Running in people with cerebral palsy: A systematic review
|dc.identifier.citation||Chappell, A. and Gibson, N. and Morris, S. and Williams, G. and Allison, G. 2018. Running in people with cerebral palsy: A systematic review. Physiotherapy Theory Practice. 35 (1): pp. 15-30.|
Background: Running is a fundamental motor skill which is important for participation in recreational activities throughout the lifespan. Aim: To identify, appraise, and synthesize the evidence related to running in people with cerebral palsy (CP). Method: A search of electronic databases was conducted in April 2016. Articles were reviewed by two assessors and had to meet the following criteria: 1) population included people with CP; and 2) included information about running. Articles were assessed for quality using the Checklist for Measuring Study Quality by Downs and Black. Results: Of 2607 articles initially identified, 56 underwent full-text review and 17 were included. Quantitative analysis was not possible. The quality of descriptive studies was fair-good, while intervention studies scored poor-good. Four of the 12 descriptive studies reported kinematic and kinetic data. Five intervention studies included running as an outcome measure, although running was not the focus of intervention. A few studies showed that sprint speed, agility, and running efficiency are impaired in people with CP, but mechanisms underlying these impairments have yet to be reported. Interpretation: Research on running in people with CP is limited, methodology and findings are inconsistent and studies are generally fair quality. Further investigation is warranted.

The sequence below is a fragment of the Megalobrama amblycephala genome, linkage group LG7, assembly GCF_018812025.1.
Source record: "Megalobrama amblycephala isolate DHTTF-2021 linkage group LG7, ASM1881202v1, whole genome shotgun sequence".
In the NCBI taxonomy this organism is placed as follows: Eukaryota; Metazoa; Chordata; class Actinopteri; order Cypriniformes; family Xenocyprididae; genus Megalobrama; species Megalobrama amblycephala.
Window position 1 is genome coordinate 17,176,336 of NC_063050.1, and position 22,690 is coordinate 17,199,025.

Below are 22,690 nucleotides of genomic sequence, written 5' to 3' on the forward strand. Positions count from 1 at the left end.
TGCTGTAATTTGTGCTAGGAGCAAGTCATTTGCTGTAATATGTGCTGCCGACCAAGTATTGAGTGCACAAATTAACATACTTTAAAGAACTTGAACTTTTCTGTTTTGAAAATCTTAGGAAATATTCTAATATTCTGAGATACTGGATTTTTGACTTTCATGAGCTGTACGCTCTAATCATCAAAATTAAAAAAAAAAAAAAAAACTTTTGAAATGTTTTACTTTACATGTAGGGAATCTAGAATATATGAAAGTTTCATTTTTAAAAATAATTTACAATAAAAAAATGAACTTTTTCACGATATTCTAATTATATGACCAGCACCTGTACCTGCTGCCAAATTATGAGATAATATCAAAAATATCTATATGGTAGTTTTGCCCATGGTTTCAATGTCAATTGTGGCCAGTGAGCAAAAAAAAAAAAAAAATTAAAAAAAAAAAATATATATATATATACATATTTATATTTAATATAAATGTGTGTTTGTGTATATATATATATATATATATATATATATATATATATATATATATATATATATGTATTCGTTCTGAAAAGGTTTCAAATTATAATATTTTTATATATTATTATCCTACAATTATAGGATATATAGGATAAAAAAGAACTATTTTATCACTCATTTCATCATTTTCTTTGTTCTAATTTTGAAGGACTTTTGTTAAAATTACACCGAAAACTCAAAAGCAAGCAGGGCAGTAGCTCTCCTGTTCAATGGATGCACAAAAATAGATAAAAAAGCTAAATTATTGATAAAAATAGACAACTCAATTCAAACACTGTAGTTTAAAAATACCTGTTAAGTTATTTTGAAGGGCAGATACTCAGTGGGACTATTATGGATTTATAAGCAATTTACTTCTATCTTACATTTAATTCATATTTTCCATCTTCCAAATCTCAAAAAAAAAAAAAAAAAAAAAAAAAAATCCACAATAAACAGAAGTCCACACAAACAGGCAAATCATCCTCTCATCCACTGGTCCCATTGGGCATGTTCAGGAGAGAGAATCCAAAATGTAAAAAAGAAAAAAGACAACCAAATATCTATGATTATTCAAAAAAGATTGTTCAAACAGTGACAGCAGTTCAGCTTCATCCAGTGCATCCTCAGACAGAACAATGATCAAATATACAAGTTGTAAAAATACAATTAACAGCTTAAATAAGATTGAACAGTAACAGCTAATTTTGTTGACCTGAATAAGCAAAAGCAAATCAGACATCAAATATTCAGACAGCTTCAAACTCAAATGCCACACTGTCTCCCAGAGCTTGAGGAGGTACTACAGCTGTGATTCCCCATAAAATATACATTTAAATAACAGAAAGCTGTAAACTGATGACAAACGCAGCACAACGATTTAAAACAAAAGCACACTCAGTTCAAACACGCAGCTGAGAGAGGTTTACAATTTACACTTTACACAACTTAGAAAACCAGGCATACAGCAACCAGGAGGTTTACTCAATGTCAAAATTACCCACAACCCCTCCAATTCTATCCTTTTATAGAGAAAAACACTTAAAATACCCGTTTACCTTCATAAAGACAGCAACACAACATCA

|dc.title||Running in people with cerebral palsy: A systematic review|
|dcterms.source.title||Physiother Theory Pract|
|curtin.department||School of Physiotherapy and Exercise Science|
|curtin.accessStatus||Fulltext not available|
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